How frustrating is it to give a patient the perfect recommendation to solve their dental problem, only to have the patient hem and haw about whether they want to take your suggestion? You are the expert.You have the solution to their problem. You are who they came to see, and now they’re not sure they want to do what you recommend.
Of course there are myriad reasons. The recommendation may be scary to the patient. It may be more than they can afford. They may even question whether it is really necessary.
Or, just maybe,youweren’t convincing enough in your presentation of the solution.
Sally Hogshead, a former advertising creative director who has worked with Coke, Nike, Target, Godiva, Rolex and MiniCooper, is a hall-of-fame speaker, an international author and a researcher into how to sell your ideas.
Her work supplements the work of Dr. Robert Cialdini, who has been referenced in these posts numerous times.
She calls what she is talking about “fascination.” That may be a cheesy term, but she has surveyed more than 160,000 people and found that the brain is hardwired to focus on seven types of messages.
Ms. Hogshead says the 7 triggers that cause people to buy into your ideas are:
- POWER: Find one aspect of the idea about which you feel very strongly.
- PASSION: Before you present the idea, help your audience warm up to you and your idea.
- MYSTIQUE: Give a calm, unruffled analysis of why this idea makes sense.
- PRESTIGE: An idea is only as valuable as its ability to solve a problem.
- ALARM: Safe, boring ideas rarely get traction in the marketplace.
- REBELLION: Make it clear that your idea does not follow the usual path.
- TRUST: Help your idea feel less unfamiliar by providing as many familiar reference points as possible.
Why does this matter to you?
Your patients are coming to you with a problem and may not have any ideas, or at least the most current ideas, for a solution. So when someone comes to you wanting a few teeth pulled and what they need is a full mouth reconstruction, you are going to need to get them to buy in to your ideas.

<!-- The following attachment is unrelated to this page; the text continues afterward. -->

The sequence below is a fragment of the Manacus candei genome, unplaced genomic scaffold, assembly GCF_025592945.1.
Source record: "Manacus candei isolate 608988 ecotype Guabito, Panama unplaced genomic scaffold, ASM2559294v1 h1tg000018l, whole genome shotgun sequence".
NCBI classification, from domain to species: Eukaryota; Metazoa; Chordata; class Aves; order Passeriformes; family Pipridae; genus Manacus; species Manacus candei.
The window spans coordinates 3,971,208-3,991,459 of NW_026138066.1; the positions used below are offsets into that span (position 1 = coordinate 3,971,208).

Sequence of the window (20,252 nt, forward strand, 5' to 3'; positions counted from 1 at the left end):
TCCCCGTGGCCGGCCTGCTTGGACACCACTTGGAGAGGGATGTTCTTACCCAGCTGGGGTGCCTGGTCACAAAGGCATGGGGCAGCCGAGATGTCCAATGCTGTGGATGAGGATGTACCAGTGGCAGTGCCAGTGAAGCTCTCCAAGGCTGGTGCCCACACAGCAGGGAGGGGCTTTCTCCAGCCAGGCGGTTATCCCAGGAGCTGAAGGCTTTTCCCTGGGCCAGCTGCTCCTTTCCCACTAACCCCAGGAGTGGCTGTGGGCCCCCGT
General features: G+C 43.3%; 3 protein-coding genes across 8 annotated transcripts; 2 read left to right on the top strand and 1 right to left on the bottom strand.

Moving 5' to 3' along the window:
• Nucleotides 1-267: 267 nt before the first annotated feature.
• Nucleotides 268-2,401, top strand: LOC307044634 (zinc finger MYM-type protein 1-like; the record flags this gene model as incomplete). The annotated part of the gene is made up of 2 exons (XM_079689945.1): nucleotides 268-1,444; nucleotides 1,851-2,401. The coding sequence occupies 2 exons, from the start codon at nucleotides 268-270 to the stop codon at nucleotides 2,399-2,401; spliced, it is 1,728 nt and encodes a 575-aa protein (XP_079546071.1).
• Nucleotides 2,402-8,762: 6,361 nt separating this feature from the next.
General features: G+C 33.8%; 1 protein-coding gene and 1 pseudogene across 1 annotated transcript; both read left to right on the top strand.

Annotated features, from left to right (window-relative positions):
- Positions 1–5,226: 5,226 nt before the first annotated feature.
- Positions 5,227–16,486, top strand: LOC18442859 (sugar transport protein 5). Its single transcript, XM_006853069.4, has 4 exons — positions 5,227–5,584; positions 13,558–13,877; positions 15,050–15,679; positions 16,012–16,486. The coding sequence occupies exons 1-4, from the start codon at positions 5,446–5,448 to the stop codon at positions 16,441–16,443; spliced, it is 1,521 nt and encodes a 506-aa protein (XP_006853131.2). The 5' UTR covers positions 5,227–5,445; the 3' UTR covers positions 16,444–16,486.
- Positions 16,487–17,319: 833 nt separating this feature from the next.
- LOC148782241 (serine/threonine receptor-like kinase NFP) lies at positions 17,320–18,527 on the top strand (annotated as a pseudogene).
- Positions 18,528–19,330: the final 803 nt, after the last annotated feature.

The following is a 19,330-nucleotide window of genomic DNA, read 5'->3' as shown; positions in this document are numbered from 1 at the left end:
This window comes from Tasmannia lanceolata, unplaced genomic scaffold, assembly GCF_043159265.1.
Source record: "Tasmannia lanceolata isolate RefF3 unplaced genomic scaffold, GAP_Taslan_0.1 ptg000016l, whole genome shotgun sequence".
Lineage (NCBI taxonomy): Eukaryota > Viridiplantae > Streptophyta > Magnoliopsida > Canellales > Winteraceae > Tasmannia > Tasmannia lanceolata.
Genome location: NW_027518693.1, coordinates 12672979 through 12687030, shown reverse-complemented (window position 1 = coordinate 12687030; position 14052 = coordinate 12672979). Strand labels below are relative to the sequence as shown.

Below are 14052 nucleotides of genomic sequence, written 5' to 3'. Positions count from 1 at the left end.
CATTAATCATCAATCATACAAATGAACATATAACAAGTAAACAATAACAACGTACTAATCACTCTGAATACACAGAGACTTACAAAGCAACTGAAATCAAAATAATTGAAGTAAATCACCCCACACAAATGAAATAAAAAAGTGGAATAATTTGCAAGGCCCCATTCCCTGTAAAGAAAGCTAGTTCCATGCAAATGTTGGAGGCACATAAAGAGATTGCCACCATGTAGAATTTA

Let’s look in more detail at three of the seven factors.
First on the list is power.
Power means finding one aspect of the idea about which you feel very strongly. You don’t have to promise it as the best thing since the toothbrush, but you must show that you are fully invested in the idea. After all, how will a patient who only wanted a few teeth pulled ever believe they need dental implants unless YOU really believe they need dental implants and say so?
Obviously, there will be more than one reason for most of your recommendations. But focusing on one – the best one – will help convince some patients.
Next is passion.
Hogshead recommends that if you want someone to buy in to your ideas, don’t start mystique.
To hit this trigger, Hogshead’s research shows you should give a straightforward explanation of why the suggestion makes sense. Some people are motivated by candor. So don’t exaggerate.
If someone has gnarly, discolored teeth, tell them they should get them straightened and whitened because their mouth will be healthier, not because a new smile will change their life. For this type of persuasion, you want just the facts.
In my next post, I’ll discuss the other four triggers and how to use them with your patients to sell your ideas.